Over 200 entrepreneurs from across the Pacific region and other stakeholders attended the inaugural Pacific Islands Entrepreneurship Expo at the Grand Pacific Hotel in Suva, Fiji. The two-day event set to unleash the potential of entrepreneurs and small enterprises ended today.
One of the key highlights of the event was the business pitches delivered by finalists from the GGGI Pacific Greenpreneurs Accelerator Regional Pitch Finals. Ginger-Lei (Fiji) Pte Ltd won the final.
Among the finalists was Masa Kawaguchi from South Pacific Mozuku in Tonga. Kawaguchi was awarded a 6-month virtual membership of Greenhouse co-working. “I’m thankful for the opportunity to be part of this event,” he said.
Kawaguchi brought the spotlight on the mozuku seaweed otherwise known locally in Tonga as limutanga’u, a rare type of seaweed which are only found in Japan and Tonga. He referred to limutanga’u as Tonga’s ‘lost food’, a special nutritional type with many medicinal and health benefits.
Although Kawaguchi did not attend the Expo because the seaweed harvesting season had just started and he had to be back home for it, he delivered his business pitch virtually from his seaweed factory in Tonga to a crowd of over 100 attending in person in Suva.
This ground-breaking Expo was jointly organized by esteemed institutions including the International Labour Organisation (ILO), the United Nations Capital Development Fund (UNCDF), the Global Green Growth Institute (GGGI), the Asian Development Bank (ADB), the United Nations Development Programme, and ygap.
GGGI Senior Program Officer, Esther Bates, emphasized the significance of the Expo in showcasing innovative developments in the Pacific region. She highlighted that the event aimed to connect and encourage collaboration among entrepreneurs, enabling them to engage with financial providers, donors, and other key players in the entrepreneurial ecosystem.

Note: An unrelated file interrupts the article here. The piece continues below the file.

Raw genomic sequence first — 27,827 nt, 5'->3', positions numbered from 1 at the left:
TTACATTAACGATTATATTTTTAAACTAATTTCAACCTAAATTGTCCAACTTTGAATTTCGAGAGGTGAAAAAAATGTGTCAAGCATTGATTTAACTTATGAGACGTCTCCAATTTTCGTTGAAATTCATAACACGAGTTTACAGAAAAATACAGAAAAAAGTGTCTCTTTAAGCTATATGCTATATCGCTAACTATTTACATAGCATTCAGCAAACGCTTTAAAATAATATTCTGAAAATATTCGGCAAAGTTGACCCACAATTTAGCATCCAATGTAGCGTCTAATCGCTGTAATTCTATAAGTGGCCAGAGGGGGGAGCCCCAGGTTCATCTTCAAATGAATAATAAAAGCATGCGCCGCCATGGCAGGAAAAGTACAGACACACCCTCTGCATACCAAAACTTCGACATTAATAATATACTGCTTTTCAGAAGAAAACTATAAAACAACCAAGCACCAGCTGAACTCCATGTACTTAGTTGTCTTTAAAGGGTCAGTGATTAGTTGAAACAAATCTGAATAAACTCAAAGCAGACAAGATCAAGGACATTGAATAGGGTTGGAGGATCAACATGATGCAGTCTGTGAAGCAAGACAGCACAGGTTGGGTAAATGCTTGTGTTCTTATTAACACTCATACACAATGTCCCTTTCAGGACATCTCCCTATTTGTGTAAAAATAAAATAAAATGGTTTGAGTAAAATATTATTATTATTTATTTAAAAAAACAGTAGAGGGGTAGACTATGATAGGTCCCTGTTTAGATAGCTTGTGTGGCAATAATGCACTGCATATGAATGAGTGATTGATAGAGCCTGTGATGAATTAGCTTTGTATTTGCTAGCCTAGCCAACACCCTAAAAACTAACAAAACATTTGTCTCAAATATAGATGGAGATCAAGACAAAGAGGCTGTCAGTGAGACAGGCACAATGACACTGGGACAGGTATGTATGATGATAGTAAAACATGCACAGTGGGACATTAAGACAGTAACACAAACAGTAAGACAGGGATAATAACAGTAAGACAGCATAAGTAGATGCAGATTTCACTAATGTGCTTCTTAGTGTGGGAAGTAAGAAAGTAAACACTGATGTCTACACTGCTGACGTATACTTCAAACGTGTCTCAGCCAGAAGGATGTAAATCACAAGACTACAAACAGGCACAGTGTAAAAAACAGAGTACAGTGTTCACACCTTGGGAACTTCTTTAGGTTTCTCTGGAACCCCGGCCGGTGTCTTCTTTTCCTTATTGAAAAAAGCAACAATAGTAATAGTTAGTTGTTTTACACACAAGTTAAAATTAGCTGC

‘Elina Langilangi, Manager Director for TEL Tonga, said that the Expo was about networking, exposure, learning. “I wanted to see what are they doing different so I can learn and absorb and bring it back to Tonga, not just for me but also for other small businesses,” Langilangi said.
Zoe Victoria Tate, a technical specialist at UNCDF, highlighted the centrality of access to finance in UNCDF’s mission and its support for the Expo. She acknowledged that entrepreneurs often drive economic growth and innovation, but in the Pacific islands, they face significant challenges due to high business costs and limited access to finance. The Expo aimed to address these challenges by bringing together talented entrepreneurs, development programs, financial service providers, and potential investors to identify pressing demands and enhance the business ecosystem.
Siosifa Pomana, Office Manager at the Tonga Chamber of Commerce & Industry attended the event as the Country Facilitator for the Pacific Greenpreneurship Incubator program. “This historic event sums up the aspirations and commitment of Pacific Island entrepreneurs, a collective commitment to secure a greener future,” Pomana said.
The Expo leaves a lasting impact on the entrepreneurial landscape in the Pacific Islands, with recommendations for future events focused on increasing female participation, green entrepreneurship, enhanced networking opportunities, and long-term sustainability planning.